For years I showed up with the attitude of being nice, only to be met with selfishness, belittling, manipulation and abuse. While it was no doubt confusing, the worst part was that it killed my confidence, my ability to use my voice, to know who I was and what I wanted.
The idea of needing boundaries cropped up but boundaries around what? I didn't have something I felt compelled to protect. I just wanted people to treat me well. To show up without so much conflict, like I did.
Through the years of not relenting, not becoming purposefully mean, manipulative, calculating, defensive, I started to figure it out. I started to understand that my niceness wasn't what it seemed. It wasn't truly nice. It was a protection mechanism.
For me, I feared mean people. People who lost their temper. People who lashed out. People who were rude, cruel, selfish, without kindness. And I anticipated this behavior mainly from men. As a way to protect myself I would be especially nice first. It was one part, "let me show you how you should interact with me" and one part "don't want to poke the bear."
It was my own form of manipulation. I wanted to control my environment, how people interacted with me so I went on the offensive, subconsciously.
When that didn't work, my defensive strategy was to placate, please, pretend, and bubble wrap the other person to protect myself. Extra giving, extra caving, extra nice. The trouble was, the cost of hopefully securing my comfort, was myself.
As the end of a romantic relationship with a consistently selfish person who was an expert at justifying why his needs came first and mutuality was invalid, I decided to try an experiment. This person had a habit of blowing up whenever if there was even a hint that there was a problem or he did something "wrong." For months I avoided the blowups by anticipating them and placating him with extra niceness.
The experiment was this: no bubble wrap. I thought to myself, let's grab a bowl of popcorn, put my feet up, and with clear and simple language, say exactly what I thought. I wondered, how big would the explosion be? Bigger than I feared? Less? I was in a mindset of detached curiosity. As if I was going watch an amazing fireworks display.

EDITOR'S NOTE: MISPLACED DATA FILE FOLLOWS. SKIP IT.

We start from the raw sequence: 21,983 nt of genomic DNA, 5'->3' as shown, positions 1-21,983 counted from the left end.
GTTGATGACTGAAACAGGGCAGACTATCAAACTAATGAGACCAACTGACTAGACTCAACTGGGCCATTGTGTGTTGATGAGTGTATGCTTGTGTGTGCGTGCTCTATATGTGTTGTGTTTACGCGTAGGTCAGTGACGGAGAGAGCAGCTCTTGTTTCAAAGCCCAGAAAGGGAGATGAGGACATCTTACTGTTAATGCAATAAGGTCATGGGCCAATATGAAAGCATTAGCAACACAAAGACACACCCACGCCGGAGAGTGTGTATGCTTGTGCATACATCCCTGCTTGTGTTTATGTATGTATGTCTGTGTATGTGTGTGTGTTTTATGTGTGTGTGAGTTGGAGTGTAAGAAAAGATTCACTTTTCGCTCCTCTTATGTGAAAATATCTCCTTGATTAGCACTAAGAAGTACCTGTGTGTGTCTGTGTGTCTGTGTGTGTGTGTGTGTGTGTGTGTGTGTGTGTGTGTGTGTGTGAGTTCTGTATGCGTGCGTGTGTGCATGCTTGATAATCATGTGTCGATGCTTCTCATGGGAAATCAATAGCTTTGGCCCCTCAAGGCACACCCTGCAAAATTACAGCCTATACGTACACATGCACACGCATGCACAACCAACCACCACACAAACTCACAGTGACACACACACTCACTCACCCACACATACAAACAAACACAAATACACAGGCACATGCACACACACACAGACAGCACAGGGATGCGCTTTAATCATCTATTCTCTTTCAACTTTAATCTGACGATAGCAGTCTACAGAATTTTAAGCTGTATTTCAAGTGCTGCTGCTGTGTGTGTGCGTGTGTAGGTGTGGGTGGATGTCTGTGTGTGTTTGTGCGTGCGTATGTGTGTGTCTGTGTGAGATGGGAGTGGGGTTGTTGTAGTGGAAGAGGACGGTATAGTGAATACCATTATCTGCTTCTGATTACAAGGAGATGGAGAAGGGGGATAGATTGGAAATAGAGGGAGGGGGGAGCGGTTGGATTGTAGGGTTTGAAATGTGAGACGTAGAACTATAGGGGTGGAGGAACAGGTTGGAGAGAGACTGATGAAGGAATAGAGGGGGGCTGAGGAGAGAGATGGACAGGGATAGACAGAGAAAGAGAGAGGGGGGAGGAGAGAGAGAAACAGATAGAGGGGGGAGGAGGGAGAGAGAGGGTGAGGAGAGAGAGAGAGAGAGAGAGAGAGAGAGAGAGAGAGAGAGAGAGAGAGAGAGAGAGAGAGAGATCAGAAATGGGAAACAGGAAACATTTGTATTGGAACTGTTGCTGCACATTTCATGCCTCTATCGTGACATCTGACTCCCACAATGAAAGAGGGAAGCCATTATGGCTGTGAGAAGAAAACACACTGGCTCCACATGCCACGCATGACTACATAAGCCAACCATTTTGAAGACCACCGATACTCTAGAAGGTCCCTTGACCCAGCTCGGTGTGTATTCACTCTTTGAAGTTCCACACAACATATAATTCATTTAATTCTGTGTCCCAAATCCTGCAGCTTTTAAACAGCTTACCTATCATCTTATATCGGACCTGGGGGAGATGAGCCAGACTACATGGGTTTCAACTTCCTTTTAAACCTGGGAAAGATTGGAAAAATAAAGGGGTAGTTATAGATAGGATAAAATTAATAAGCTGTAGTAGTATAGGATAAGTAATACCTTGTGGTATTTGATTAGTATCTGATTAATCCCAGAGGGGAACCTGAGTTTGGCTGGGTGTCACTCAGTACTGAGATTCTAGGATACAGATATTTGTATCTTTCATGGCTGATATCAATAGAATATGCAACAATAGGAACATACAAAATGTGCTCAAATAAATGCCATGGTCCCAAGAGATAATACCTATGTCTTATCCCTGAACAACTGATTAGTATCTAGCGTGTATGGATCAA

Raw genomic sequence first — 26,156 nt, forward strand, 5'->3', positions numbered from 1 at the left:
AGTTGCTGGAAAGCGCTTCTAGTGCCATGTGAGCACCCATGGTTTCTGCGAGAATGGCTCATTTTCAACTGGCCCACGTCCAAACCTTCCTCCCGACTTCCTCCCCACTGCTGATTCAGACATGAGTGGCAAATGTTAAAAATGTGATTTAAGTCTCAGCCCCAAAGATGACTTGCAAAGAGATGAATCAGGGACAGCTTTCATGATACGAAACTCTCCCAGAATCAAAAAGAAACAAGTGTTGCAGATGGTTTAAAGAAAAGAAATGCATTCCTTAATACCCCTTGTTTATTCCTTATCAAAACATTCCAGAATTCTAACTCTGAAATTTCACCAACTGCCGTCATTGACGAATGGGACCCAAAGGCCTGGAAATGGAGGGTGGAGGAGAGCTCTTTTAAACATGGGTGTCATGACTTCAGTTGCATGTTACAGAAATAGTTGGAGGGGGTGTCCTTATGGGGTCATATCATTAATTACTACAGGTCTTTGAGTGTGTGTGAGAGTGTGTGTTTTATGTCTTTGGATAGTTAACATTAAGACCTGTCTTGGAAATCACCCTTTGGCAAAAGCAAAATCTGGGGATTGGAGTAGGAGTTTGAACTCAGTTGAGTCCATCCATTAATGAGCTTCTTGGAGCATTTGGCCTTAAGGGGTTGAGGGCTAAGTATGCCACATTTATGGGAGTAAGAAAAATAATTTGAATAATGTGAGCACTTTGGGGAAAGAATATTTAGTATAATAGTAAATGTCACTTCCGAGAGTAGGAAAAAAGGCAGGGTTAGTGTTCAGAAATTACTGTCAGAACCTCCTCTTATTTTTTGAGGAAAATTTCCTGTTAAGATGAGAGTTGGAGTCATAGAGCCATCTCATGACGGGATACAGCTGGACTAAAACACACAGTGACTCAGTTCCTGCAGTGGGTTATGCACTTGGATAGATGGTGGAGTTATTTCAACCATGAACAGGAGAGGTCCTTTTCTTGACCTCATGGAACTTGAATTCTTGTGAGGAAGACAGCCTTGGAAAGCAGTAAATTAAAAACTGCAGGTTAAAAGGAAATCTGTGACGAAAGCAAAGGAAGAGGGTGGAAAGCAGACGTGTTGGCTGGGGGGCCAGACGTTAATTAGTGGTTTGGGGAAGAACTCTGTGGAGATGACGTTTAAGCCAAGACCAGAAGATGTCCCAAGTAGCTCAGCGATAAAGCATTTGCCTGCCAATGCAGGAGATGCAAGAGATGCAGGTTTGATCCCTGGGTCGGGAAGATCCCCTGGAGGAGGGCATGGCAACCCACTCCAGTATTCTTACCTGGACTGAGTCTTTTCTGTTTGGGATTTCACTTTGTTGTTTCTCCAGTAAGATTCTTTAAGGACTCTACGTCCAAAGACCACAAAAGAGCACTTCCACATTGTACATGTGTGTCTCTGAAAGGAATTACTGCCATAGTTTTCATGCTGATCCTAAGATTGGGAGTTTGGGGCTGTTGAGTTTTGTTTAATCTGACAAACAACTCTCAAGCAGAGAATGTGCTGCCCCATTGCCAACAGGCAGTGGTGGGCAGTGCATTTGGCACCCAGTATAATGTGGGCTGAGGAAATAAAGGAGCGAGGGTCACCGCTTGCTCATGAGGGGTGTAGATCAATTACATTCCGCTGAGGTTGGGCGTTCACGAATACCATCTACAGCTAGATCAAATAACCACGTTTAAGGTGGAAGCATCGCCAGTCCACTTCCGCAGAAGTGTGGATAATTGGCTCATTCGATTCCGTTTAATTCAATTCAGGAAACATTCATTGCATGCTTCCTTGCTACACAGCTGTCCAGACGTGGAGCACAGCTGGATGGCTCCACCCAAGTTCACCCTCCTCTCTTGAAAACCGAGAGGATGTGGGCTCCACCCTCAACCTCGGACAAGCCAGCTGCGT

It went as I expected. He exhibited the worst of himself. He used every intimate, private, vulnerable thing I shared in confidence against me. He did not hold back. Funny enough, it's a moment I cherish because I let go of trying to control others. I decided to meet him where he was at - no matter how ugly it is. I decided to not hide my eyes from the uncomfortable, but to see it clearly. Not as I fear it might be, but as it is.
The fear of ugliness - the avoidance of the uncomfortable - these things robbed me of who I was. Being nice was a cover-up. A pretty way to protect myself. Now, I don't to "be nice." I can just be. Niceness is a part of who I am. I don't have to work at it. And when boundaries come into question, it's much easier to say what I value, because I value myself. How I'm treated. What I'll tolerate. Because I've faced ugliness, I don't have to run from it like I did and alas what is mine is more evident.
Many of the women I coach face similar issues. In a desire to be good, we some how end up being small. The reality is the world has ugliness in it and that's ok. We did nothing wrong if we happen to meet ugliness in our journey through life, and even if we happen to meet it a lot. By understanding ugliness has nothing to do with you, and that you indeed have the courage to witness it as it is, you can let go of the need to protect yourself with naive, or sheltered ideas about the world. Insisting on the fairytale goes away.
It's the child in us that craves the happy bubble, but the adult in us can step up, face hard things and find a way through them if we let her. And when she does, she owns herself.